it: Will there be any live performances of your music by an orchestra?

TB: Well, that's something I'd like to do. There is no plan at the moment, but it's something we've talked about. It could well happen, I think. It would be nice to do. Particularly this one. Seven as well, I sort of decided to do that, although I would want to rework some of that, as it happens. It's certainly something that various people talked to me about and it's something that might happen, but I always feel a little bit „wait and see“ how the record is reviewed, how it goes down towards people. We will see where we go from there.

it: Peter Gabriel very successfully recorded some of his music in orchestral arrangements, toured with these. Ray Wilson's is doing this Genesis Classic programme with orchestra...

TB (not understanding the question acoustically): Sorry, who's the last person?

it: Ray Wilson.

TB: Oh, right. I didn't know that.

3it: He's been doing it for quite a while now, playing Genesis songs with orchestra. Can you image doing something similar with Genesis music, maybe with Mike and Phil?

TB: It interests me a lot less, really. How Pete did it was kind of like orchestra arrangements for the pieces, but in those terms it was attempting to be classical style of orchestral music. The arrangements in the main were really simple. I haven't heard what Ray did. I didn't really like what, um, the guy did... the Genesis symphony thing... Tolga Kashif. I didn't feel it really did justice to the pieces, you know. I think if you gotta do it it could be done. The songs to be done there would be kind of much more involved. I would want to sort of write to the heart of anybody and do something significant. I don't know. It is old music. Whether I'd want to do that or no I don't know. Some pieces would lend themselves to it. I mean, one of the pieces that Tolga did was Mad Man Moon, but he only used about a minute of the song, the rest was all kind of his own stuff. I didn't think that was very good. The minute of the song sounded good. It's a perfect piece, I think, to do an orchestral adaptation of. I was quite excited when I saw he'd done a twelve-minute version of it. I thought that could be great! [laughs] And I was very disappointed, I have to say. There are obviously songs like Firth Of Fifth that lend themselves to orchestral performance, and other bits and pieces, but I don't know. I don't know if I've really got the sort of … It takes lot of time, energy and everything to do this, and I feel that this is music that … worked very well in one medium. It's been done. If someone else wants do it, well, that's fine. In all honesty, I didn't feel that, with what I heard from Pete and stuff, it added really anything to the original. A song like San Jacinto has a bottom end that is created by the instruments he used originally is so fantastic – you can't really create that with an orchestra and stuff. It's a different thing. It's a different take on it. Some people like it, some people don't. I didn't see it live, and I'm told that it was very, very good live, and I'd like to have seen it live, but I didn't get round to do it. It's not something I care about quite so much. The marriage between rock and pop and classical music has a fairly checkered history, I think. I can't think of any examples where it's been particularly effective.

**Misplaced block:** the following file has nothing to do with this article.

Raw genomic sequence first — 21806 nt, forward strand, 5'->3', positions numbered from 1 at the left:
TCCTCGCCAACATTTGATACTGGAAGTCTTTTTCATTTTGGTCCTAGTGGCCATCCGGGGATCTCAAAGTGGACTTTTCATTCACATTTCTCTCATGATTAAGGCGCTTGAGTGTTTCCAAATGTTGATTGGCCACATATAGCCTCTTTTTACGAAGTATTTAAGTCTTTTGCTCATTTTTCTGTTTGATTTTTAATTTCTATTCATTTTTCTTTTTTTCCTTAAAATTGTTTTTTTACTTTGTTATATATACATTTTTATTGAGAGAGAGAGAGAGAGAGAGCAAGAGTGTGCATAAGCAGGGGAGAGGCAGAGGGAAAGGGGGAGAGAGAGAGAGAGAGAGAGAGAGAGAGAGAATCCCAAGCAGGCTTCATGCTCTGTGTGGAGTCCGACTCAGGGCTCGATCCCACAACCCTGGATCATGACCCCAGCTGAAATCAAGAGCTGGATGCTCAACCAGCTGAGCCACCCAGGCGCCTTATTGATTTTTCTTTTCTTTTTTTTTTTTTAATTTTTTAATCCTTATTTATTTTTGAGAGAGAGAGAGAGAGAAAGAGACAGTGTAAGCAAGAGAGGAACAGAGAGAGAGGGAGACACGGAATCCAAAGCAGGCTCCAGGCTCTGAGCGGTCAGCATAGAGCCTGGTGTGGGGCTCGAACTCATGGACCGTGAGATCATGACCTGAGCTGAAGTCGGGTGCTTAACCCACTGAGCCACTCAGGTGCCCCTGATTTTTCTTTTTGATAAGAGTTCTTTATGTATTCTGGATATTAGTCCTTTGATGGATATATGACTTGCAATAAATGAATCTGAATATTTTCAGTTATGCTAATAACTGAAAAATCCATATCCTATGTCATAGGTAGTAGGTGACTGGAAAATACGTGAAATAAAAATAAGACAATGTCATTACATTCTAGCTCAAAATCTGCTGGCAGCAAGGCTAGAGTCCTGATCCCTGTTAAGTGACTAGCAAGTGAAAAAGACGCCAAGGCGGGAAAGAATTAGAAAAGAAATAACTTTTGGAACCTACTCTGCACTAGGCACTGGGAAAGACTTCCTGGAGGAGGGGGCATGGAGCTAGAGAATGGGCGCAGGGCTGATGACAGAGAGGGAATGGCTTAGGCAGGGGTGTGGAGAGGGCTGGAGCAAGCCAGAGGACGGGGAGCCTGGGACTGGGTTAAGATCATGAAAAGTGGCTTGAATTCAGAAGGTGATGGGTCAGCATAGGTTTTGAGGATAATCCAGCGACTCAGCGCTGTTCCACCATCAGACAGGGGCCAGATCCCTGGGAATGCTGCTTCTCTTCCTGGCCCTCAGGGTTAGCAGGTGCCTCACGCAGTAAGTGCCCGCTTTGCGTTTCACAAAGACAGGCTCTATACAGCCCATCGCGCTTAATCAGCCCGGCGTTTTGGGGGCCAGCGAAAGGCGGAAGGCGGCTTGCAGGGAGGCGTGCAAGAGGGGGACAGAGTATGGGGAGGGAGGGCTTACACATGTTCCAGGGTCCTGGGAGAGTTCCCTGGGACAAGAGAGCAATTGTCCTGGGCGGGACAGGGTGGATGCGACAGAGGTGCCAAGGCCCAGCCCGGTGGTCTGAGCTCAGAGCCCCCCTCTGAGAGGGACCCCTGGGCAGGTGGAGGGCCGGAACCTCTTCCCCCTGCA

it: What do you think: Was the Turn It On Again tour the final activity of Genesis or may there be another tour, another album even?

TB: Well, you must have asked this question of pretty much everybody, I suppose, [laughs] and the answer is pretty much no. It's more about Phil than anyone else out of Mike, Phil and I who sort of feels that he's done it for the last time. He has a few physical problems with his arm and so that idea of playing a ten-minute drum solo doesn't seem to be quite so appealing. I think Mike and I are could be possibly convincible, but... it's not. I don't think it's ever gonna happen now and I don't think and I can't see anything else from the record-recording point either. I think everyone's sort of gone a bit in their own directions now. But you know, I never rule it out. Who knows? I see Mike quite a lot and anything could happen in that direction, but I don't see anything at all in the Phil way.

coverit: What are your personal plans for the future?